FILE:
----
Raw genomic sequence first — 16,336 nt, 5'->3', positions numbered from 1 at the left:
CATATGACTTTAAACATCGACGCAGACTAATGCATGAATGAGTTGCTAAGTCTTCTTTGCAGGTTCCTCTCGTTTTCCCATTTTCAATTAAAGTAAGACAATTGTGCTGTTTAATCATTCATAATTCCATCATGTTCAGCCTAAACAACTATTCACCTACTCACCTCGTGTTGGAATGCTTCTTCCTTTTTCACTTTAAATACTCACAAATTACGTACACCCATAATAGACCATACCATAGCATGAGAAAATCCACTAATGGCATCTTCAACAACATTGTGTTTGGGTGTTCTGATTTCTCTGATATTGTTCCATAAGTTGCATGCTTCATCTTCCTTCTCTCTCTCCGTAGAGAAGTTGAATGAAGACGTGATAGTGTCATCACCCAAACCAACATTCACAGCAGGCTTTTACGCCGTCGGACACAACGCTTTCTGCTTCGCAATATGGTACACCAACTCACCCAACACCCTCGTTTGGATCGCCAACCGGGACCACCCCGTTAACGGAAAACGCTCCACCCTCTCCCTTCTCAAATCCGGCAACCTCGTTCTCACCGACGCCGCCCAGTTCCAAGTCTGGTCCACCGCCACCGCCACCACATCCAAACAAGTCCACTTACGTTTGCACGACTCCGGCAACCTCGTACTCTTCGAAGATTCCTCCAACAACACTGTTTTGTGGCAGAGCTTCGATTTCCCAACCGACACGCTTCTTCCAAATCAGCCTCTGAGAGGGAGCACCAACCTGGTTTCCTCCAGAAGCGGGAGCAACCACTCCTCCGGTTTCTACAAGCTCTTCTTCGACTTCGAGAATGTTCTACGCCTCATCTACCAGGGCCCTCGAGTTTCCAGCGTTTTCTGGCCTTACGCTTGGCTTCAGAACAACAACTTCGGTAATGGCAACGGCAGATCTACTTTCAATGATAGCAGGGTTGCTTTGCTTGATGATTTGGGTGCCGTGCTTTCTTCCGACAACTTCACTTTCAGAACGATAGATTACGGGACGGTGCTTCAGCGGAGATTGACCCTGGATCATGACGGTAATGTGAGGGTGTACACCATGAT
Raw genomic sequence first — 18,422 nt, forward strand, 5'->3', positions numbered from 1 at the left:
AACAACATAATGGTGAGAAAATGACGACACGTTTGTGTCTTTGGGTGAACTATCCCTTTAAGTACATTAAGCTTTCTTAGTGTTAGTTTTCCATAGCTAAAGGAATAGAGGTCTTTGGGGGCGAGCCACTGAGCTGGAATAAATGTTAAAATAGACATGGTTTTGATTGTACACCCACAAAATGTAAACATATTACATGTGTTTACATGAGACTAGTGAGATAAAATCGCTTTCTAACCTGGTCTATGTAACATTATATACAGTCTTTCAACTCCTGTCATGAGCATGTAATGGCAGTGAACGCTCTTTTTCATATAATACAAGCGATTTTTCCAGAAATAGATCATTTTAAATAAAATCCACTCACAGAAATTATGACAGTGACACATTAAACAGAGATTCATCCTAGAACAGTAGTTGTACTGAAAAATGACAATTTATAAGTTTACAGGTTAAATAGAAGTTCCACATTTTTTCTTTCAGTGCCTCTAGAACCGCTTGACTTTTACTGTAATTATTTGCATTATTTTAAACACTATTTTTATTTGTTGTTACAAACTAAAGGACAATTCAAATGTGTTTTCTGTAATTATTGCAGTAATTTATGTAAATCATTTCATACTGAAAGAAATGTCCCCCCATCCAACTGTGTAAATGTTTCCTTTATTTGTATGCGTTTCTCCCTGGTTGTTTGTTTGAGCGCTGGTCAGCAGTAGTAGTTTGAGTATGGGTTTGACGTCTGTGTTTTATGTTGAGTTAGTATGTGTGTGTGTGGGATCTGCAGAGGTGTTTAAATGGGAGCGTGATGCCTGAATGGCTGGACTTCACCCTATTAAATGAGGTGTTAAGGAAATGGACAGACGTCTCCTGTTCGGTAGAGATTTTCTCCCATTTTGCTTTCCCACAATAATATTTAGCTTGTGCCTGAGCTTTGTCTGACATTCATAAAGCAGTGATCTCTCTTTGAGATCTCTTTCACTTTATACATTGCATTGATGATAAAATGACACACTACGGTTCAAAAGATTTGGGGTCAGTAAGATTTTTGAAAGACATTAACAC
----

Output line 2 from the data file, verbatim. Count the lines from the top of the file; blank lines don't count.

CATATGACTTTAAACATCGACGCAGACTAATGCATGAATGAGTTGCTAAGTCTTCTTTGCAGGTTCCTCTCGTTTTCCCATTTTCAATTAAAGTAAGACAATTGTGCTGTTTAATCATTCATAATTCCATCATGTTCAGCCTAAACAACTATTCACCTACTCACCTCGTGTTGGAATGCTTCTTCCTTTTTCACTTTAAATACTCACAAATTACGTACACCCATAATAGACCATACCATAGCATGAGAAAATCCACTAATGGCATCTTCAACAACATTGTGTTTGGGTGTTCTGATTTCTCTGATATTGTTCCATAAGTTGCATGCTTCATCTTCCTTCTCTCTCTCCGTAGAGAAGTTGAATGAAGACGTGATAGTGTCATCACCCAAACCAACATTCACAGCAGGCTTTTACGCCGTCGGACACAACGCTTTCTGCTTCGCAATATGGTACACCAACTCACCCAACACCCTCGTTTGGATCGCCAACCGGGACCACCCCGTTAACGGAAAACGCTCCACCCTCTCCCTTCTCAAATCCGGCAACCTCGTTCTCACCGACGCCGCCCAGTTCCAAGTCTGGTCCACCGCCACCGCCACCACATCCAAACAAGTCCACTTACGTTTGCACGACTCCGGCAACCTCGTACTCTTCGAAGATTCCTCCAACAACACTGTTTTGTGGCAGAGCTTCGATTTCCCAACCGACACGCTTCTTCCAAATCAGCCTCTGAGAGGGAGCACCAACCTGGTTTCCTCCAGAAGCGGGAGCAACCACTCCTCCGGTTTCTACAAGCTCTTCTTCGACTTCGAGAATGTTCTACGCCTCATCTACCAGGGCCCTCGAGTTTCCAGCGTTTTCTGGCCTTACGCTTGGCTTCAGAACAACAACTTCGGTAATGGCAACGGCAGATCTACTTTCAATGATAGCAGGGTTGCTTTGCTTGATGATTTGGGTGCCGTGCTTTCTTCCGACAACTTCACTTTCAGAACGATAGATTACGGGACGGTGCTTCAGCGGAGATTGACCCTGGATCATGACGGTAATGTGAGGGTGTACACCATGAT